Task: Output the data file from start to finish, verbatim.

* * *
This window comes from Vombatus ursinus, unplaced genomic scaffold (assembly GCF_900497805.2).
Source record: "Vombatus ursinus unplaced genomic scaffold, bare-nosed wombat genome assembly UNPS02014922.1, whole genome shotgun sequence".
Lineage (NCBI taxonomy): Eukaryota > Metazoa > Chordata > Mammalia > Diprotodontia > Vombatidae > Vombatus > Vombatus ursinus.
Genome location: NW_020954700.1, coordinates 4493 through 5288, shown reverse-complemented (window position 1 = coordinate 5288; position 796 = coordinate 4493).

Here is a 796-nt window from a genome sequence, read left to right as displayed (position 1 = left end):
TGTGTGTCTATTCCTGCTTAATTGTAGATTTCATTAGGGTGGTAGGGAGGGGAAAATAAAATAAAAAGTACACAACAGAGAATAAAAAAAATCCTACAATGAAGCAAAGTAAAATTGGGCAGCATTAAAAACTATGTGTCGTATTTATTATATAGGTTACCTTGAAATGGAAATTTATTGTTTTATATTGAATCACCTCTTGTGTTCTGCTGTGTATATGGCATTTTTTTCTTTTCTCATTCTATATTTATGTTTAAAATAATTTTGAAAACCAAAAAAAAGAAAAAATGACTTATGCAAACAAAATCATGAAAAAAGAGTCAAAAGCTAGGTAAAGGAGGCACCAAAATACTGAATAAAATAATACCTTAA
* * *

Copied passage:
This window comes from Vombatus ursinus, unplaced genomic scaffold (assembly GCF_900497805.2).
Source record: "Vombatus ursinus unplaced genomic scaffold, bare-nosed wombat genome assembly UNPS02014922.1, whole genome shotgun sequence".
Lineage (NCBI taxonomy): Eukaryota > Metazoa > Chordata > Mammalia > Diprotodontia > Vombatidae > Vombatus > Vombatus ursinus.
Genome location: NW_020954700.1, coordinates 4493 through 5288, shown reverse-complemented (window position 1 = coordinate 5288; position 796 = coordinate 4493).

Here is a 796-nt window from a genome sequence, read left to right as displayed (position 1 = left end):
TGTGTGTCTATTCCTGCTTAATTGTAGATTTCATTAGGGTGGTAGGGAGGGGAAAATAAAATAAAAAGTACACAACAGAGAATAAAAAAAATCCTACAATGAAGCAAAGTAAAATTGGGCAGCATTAAAAACTATGTGTCGTATTTATTATATAGGTTACCTTGAAATGGAAATTTATTGTTTTATATTGAATCACCTCTTGTGTTCTGCTGTGTATATGGCATTTTTTTCTTTTCTCATTCTATATTTATGTTTAAAATAATTTTGAAAACCAAAAAAAAGAAAAAATGACTTATGCAAACAAAATCATGAAAAAAGAGTCAAAAGCTAGGTAAAGGAGGCACCAAAATACTGAATAAAATAATACCTTAA